I’ve been a driver for two years now, and I know that it can get crazy. Hell, I’ve been almost smacked for not listening/responding to orders from the rest of the drive team I think :p. But the biggest thing I’ve noticed, you need to pretend that it’s like your road test.

If you are the driver, just pretend that if you accelerate too fast, the robot will explode. Have a light hand, and keep every movement smooth, UNLESS your robot is designed to handle whatever you throw at it (see 810’s robot from 2002). Listen to your drive team, because they can see stuff you won’t, and they can beat you if you screw up ;). With a little practice, it’s really not all that hard to get the robot to accelerate smoothly with no modifications to the software. And the less you change, the less that might break. And no one ever complained about that :).

putting a filter in the control path (one way or another) really is a tradeoff. If you let the driver slam the controls back and forth, and the SW tells the motor to do exactly what the joystick says, then you can break shafts, rip gears apart, your breakers can open (disabling you for a few seconds)

but on the other hand, if you smooth out the commands so the motors rev up gradually, then you never know when the drive might really NEED to slam the motors full reverse, or push the machine to its limits, to win a match.

At our last few matches at our last regional we told the drivers “Tomorrow this robot will have absolutely no value to anyone, so if you have to destroy it to win the next match, then so be it”

everything in enginnering is a tradeoff - you make the robot more reliable, and that will cost you in performance.

I think its best in the programming. It would be interesting to put a cap in there though, see what happens.

As the driver, I will tell you that a sluggish robot sucks.

for those curious about the “software” method and theory:

Unfortunately, connecting caps, inductors, filters, et al to an OI input would constitute a “custom circuit”. As of last year’s rules, that is illegal (Section 3.2.7 “Custom Circuits and Additional Electronics”, rule C29). Yea, yea, I know it would make sense in many ways, but until FIRST changes the rules, if they’re interpreted strictly we just can’t do it.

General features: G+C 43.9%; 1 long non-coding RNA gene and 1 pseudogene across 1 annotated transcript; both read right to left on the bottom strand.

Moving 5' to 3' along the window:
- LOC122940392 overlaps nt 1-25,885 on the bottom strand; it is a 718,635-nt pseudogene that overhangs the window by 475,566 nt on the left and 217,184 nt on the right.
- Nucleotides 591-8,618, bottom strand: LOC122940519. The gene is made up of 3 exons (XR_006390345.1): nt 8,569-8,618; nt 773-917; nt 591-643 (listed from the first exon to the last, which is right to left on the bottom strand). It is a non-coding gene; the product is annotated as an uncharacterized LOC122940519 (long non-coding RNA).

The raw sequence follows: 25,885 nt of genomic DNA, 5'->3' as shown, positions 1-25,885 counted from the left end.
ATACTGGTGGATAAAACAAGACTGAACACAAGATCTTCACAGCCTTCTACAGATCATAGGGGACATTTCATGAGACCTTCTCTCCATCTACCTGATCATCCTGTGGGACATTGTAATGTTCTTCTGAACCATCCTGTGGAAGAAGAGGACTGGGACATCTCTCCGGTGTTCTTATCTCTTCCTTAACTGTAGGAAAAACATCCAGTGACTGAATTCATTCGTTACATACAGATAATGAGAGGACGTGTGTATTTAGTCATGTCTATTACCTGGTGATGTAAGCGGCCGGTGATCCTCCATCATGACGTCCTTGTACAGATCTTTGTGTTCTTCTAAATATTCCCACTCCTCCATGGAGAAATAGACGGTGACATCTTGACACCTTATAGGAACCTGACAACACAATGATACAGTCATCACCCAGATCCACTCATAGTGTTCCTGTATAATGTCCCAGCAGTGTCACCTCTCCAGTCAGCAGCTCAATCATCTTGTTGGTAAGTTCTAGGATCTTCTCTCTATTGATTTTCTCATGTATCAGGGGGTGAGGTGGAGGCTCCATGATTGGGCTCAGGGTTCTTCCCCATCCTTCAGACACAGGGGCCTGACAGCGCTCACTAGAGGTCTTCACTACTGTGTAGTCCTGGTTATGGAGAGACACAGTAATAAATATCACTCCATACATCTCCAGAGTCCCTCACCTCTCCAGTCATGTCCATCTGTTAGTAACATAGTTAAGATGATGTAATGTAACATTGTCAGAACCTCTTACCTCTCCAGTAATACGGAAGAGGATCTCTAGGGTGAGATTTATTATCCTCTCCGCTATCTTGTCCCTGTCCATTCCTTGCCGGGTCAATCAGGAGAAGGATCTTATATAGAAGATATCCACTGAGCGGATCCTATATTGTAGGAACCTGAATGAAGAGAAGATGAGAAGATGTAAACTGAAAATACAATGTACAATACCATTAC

I’d like to see the rule if not abolished, at least relaxed to: “No ACTIVE circuitry on OI inputs”, or “no computational elements beyond passive components and simple filtering allowed on OI inputs”. That would at least allow things like what you are suggesting, along with cool tricks like R2R ladders and pushbutton combos on a Joystick analog input to expand the number of digital switches into an OI (we ran short last year).

Luckily, anything you can do with caps and inductors on input leads can easily be done in software. :slight_smile:

Really though, the REAL problem is that until you convince the Drivers to lighten up, all the filtering in the world won’t help much. In fact, we got into a Programmer vs Driver Behavior war over just that problem two years ago.

Our drivetrain kept breaking due to sudden operator motor reversals. So, the programmer kept increasing filtering elements to protect the hardware. But in response, the drivers unconsciously started slamming the controls more and more to compensate. No amount of training, begging, etc. could cancel that. After all, humans will unconsciously do WHATEVER is necessary with the controls to try to make the robot behave as they THINK it should.

It finally got to the point where the drivers started holding the BOTTOM of the joysticks with their thumb and forefingers. They were always slammed one way or another, and everyone was unhappy because the robot still wouldn’t act as the drivers wished.

So I had the programmers give up. We stripped out ALL of the filtering code, and I warned the drivers that THEY are now responsible for keeping the machine intact, and if the bot now broke more than once from driver abuse, they risked being replaced.

Gee, for some odd reason that made them a LOT more cautious! :smiley: The code became MUCH simpler. We only had to recscale a couple of joystick channels.

The robot ran just fine. It never once broke again due to driver control error. :smiley: (Ditto this year with my new team.)

  • Keith

You reminded me of a fix in a high school physics class…
The classes had progressed to using a ripple tank to experiment and demonstrate wave theory. For two weeks there was not a dry spot in the physics lab and the ceiling in the classroom below was threatening to fall from all the water seeping through the floor. The physics teacher walked in one day and announced that the next team to spill water on the floor would flunk the class. It was as if the Bounty paper towel company had come in, the floor was instantly dry and stayed that way through the remainder of the wave theory labs.